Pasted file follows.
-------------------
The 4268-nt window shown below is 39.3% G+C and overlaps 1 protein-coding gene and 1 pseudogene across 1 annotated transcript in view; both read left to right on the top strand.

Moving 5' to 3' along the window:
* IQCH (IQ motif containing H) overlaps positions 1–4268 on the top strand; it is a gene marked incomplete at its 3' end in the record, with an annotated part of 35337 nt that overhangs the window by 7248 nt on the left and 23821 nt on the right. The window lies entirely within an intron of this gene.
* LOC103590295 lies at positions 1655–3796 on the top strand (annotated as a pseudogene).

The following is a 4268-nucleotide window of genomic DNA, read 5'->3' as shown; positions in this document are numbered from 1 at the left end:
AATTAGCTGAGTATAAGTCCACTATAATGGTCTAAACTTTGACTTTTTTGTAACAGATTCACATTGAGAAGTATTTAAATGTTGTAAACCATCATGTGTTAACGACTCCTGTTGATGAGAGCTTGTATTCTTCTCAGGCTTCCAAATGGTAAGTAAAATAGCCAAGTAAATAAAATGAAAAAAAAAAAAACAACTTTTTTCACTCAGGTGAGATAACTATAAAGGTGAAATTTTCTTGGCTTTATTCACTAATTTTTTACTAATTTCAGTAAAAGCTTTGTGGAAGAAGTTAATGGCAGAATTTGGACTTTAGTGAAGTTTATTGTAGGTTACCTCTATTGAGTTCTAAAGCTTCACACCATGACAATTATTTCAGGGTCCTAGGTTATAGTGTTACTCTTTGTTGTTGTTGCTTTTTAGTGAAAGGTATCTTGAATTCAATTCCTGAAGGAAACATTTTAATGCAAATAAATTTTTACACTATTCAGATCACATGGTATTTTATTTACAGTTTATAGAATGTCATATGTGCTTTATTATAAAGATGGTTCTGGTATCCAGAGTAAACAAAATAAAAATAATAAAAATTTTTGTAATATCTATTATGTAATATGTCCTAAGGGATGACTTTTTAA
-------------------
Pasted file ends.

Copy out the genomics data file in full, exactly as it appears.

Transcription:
The 4268-nt window shown below is 39.3% G+C and overlaps 1 protein-coding gene and 1 pseudogene across 1 annotated transcript in view; both read left to right on the top strand.

Moving 5' to 3' along the window:
* IQCH (IQ motif containing H) overlaps positions 1–4268 on the top strand; it is a gene marked incomplete at its 3' end in the record, with an annotated part of 35337 nt that overhangs the window by 7248 nt on the left and 23821 nt on the right. The window lies entirely within an intron of this gene.
* LOC103590295 lies at positions 1655–3796 on the top strand (annotated as a pseudogene).

The following is a 4268-nucleotide window of genomic DNA, read 5'->3' as shown; positions in this document are numbered from 1 at the left end:
AATTAGCTGAGTATAAGTCCACTATAATGGTCTAAACTTTGACTTTTTTGTAACAGATTCACATTGAGAAGTATTTAAATGTTGTAAACCATCATGTGTTAACGACTCCTGTTGATGAGAGCTTGTATTCTTCTCAGGCTTCCAAATGGTAAGTAAAATAGCCAAGTAAATAAAATGAAAAAAAAAAAAACAACTTTTTTCACTCAGGTGAGATAACTATAAAGGTGAAATTTTCTTGGCTTTATTCACTAATTTTTTACTAATTTCAGTAAAAGCTTTGTGGAAGAAGTTAATGGCAGAATTTGGACTTTAGTGAAGTTTATTGTAGGTTACCTCTATTGAGTTCTAAAGCTTCACACCATGACAATTATTTCAGGGTCCTAGGTTATAGTGTTACTCTTTGTTGTTGTTGCTTTTTAGTGAAAGGTATCTTGAATTCAATTCCTGAAGGAAACATTTTAATGCAAATAAATTTTTACACTATTCAGATCACATGGTATTTTATTTACAGTTTATAGAATGTCATATGTGCTTTATTATAAAGATGGTTCTGGTATCCAGAGTAAACAAAATAAAAATAATAAAAATTTTTGTAATATCTATTATGTAATATGTCCTAAGGGATGACTTTTTAA